Trevecca alumnus to headline art exhibition

Over the years, Adam Hall had filled countless sketchbooks with drawings. During his last two years of college, he’d even created a makeshift painting studio in a corner of his on-campus apartment.

“As far as being a painter, I didn’t really start that until my junior or senior year at Trevecca,” Hall said. “It was just kind of thing that I would do on the weekends here and there, just for fun.”

These days, Hall is painting for a little more than fun. He’ll headline his second-ever solo art exhibition this month at the Robert Lange Studios in Charleston, S.C. The exhibit, called “Untamed,” will kick off on August 5, with Hall on hand to answer questions.

A 2003 graduate of Trevecca, Hall says painting wasn’t his main artistic focus while at Trevecca. That honor belonged to recording and engineering.

“I was mostly into recording engineering and being in the studio,” Hall, who graduated with a degree in music business, said. “I wanted to make records, so art was more of a creative release that was a hobby. I never took it seriously or thought I’d make money with it.”

In the years that followed graduation, Hall lived out his dream to make records. He worked in studios and started a small recording business with a buddy. Through the connections he developed there, Hall became a road manager, touring with Petra on their farewell tour, followed by a couple of years on the road with the Newsboys.

During those years of traveling, Hall started to notice the huge need touring bands had for merchandise. So, Hall, faithful to his artist’s heart, started to learn graphic design, teaching himself Photoshop and Illustrator. The Newsboys noticed his work and asked Hall to design their whole line.

“Through that, I started to really fall in love with graphic design,” Hall said.

Hall sensed that his time on the road was drawing to a close. He was dating Thais (Ty, for short), who would become his wife, and traveling so much made building relationships and friendships difficult. So, Hall transitioned from the “tour life” to working in graphic design, eventually working as the head graphic designer for the Nashville office of Warner Music.

All along the way, on nights and weekends, Hall would paint.

“I was pursuing the galleries and pursuing shows, but doing that at nighttime,” Hall said. “I just kept growing slowly and taking steps.”

Painting became more than a nights-and-weekends hobby around 2006 because of a chance encounter with David Wright, a well-known frontier painter. Hall had gone to Gallatin, Tenn., to help victims of a tornado outbreak that had damaged and destroyed area homes. He ended up Wright’s home, and the artist invited Hall into his art studio. The two struck up a friendship. It was Wright who first pushed Hall to start painting landscapes.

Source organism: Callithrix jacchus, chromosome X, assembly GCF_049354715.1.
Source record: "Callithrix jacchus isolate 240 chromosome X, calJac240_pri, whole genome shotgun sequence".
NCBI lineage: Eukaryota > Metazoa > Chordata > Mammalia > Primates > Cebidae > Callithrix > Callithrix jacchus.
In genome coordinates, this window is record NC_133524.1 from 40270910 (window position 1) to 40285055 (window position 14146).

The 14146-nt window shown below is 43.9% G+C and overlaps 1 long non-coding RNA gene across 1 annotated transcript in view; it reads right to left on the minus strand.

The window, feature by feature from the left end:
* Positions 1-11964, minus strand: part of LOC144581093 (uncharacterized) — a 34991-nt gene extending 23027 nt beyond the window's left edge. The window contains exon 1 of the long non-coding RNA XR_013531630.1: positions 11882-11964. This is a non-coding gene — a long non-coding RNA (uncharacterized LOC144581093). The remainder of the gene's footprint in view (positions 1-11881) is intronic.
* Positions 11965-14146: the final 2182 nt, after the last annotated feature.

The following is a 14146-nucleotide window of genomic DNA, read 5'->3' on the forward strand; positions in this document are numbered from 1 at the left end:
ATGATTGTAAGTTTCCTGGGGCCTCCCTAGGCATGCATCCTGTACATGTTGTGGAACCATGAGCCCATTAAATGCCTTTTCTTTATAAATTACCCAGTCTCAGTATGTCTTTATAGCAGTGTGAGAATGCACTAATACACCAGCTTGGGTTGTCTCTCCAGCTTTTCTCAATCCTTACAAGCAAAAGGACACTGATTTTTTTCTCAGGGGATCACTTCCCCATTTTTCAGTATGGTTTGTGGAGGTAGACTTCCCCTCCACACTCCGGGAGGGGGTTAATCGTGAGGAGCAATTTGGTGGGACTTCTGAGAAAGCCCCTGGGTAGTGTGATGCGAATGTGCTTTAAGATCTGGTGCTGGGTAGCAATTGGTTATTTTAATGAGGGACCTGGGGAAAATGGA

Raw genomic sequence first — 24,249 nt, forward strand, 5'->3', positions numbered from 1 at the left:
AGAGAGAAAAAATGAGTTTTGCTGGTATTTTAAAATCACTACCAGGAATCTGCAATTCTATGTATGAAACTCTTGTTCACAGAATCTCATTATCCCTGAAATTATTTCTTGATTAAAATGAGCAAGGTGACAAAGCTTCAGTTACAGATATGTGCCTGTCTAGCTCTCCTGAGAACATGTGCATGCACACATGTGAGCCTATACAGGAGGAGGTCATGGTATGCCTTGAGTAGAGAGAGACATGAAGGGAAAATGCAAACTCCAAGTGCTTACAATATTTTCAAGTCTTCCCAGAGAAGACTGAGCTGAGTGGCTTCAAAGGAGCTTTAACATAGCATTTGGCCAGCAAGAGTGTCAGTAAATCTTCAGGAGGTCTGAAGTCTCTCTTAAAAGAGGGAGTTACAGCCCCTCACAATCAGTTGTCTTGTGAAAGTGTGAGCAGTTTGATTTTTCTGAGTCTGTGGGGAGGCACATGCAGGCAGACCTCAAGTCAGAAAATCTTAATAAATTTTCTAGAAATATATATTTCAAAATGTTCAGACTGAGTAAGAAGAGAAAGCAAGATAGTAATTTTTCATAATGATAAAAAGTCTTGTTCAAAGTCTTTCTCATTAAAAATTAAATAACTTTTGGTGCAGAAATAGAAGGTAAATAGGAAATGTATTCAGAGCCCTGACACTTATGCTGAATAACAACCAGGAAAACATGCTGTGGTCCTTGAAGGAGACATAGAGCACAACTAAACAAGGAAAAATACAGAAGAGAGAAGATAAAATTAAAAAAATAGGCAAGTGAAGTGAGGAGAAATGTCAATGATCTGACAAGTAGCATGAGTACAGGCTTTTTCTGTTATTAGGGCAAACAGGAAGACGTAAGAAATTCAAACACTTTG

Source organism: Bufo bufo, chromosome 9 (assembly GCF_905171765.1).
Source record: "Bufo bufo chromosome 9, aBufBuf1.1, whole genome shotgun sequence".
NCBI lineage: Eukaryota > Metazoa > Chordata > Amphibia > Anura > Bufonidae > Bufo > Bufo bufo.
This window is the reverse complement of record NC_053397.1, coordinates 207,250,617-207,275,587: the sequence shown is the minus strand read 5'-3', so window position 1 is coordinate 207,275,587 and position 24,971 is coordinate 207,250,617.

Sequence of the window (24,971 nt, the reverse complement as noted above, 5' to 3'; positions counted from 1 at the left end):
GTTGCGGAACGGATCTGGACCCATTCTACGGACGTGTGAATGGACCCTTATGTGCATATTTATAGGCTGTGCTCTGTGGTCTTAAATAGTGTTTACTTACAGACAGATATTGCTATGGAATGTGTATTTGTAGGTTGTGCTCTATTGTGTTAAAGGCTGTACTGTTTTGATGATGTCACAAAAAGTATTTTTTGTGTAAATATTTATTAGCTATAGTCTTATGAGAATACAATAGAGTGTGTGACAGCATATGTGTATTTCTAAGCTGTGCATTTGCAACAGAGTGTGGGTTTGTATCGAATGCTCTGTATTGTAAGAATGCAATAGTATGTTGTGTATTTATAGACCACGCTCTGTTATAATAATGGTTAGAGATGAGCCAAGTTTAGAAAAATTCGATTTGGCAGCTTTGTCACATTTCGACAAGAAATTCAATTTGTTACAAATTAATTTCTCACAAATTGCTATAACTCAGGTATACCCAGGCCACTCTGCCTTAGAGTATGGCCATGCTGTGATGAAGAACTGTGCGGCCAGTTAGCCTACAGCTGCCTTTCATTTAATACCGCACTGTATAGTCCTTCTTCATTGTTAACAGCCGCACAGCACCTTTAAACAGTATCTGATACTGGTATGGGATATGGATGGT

“[Wright] gave me this little shove and said ‘Just paint a landscape. Stop making it so hard,’” Hall remembers.

Hall took the advice and painted a landscape inspired by a photo he’d taken in Africa. He pitched the painting to several Nashville interior design firms, and Pierce and Company loved it.

“They sold it within a week,” Hall said. “So I got a check in the mail and I was like ‘Whoa! I can make money off of this?’ So that was the first eye-opening experience that I could do something that I loved and actually have an avenue to make a little bit of money with it.” 

These days, Hall still does some graphic design, but is much more focused on his painting. He describes his work as “contemporary and atmospheric.” Hall works exclusively with oil paints on wood panels, painting landscapes designed to elicit a response and give a sense of place.

When he was a student at Trevecca, Hall couldn’t have imagined the route his life would take, but he’s thankful for the sense of community and the friendships he developed while on campus.

“I really think you can’t put a value on the community and friendships I took from Trevecca,” Hall said, commenting that he wouldn’t have met two of his best friends without his Trevecca experience. Hall also says that Trevecca was also a place where he could grow in faith and maturity.

“Coming from a place of not really being raised in the church, coming to Trevecca was a pretty rough go my freshman year,” Hall said. “Looking back, I see that as much as I was rebellious and hated the rules, it was so good for me to have that because it really did help to reel me in a little bit.

“Being at Trevecca helped me to be around a bunch of really good guys,” Hall continued. “[The experience] helped me to push a little bit faster to getting control on who I am and who I need to be.”

Adam Hall and his wife, Ty, live in Nashville with their two young sons. “Untamed,” his latest art exhibition, opens at the Robert Lange Studios in Charleston, S.C. on August 5. You can learn more about Hall and his art at www.adamhallart.com.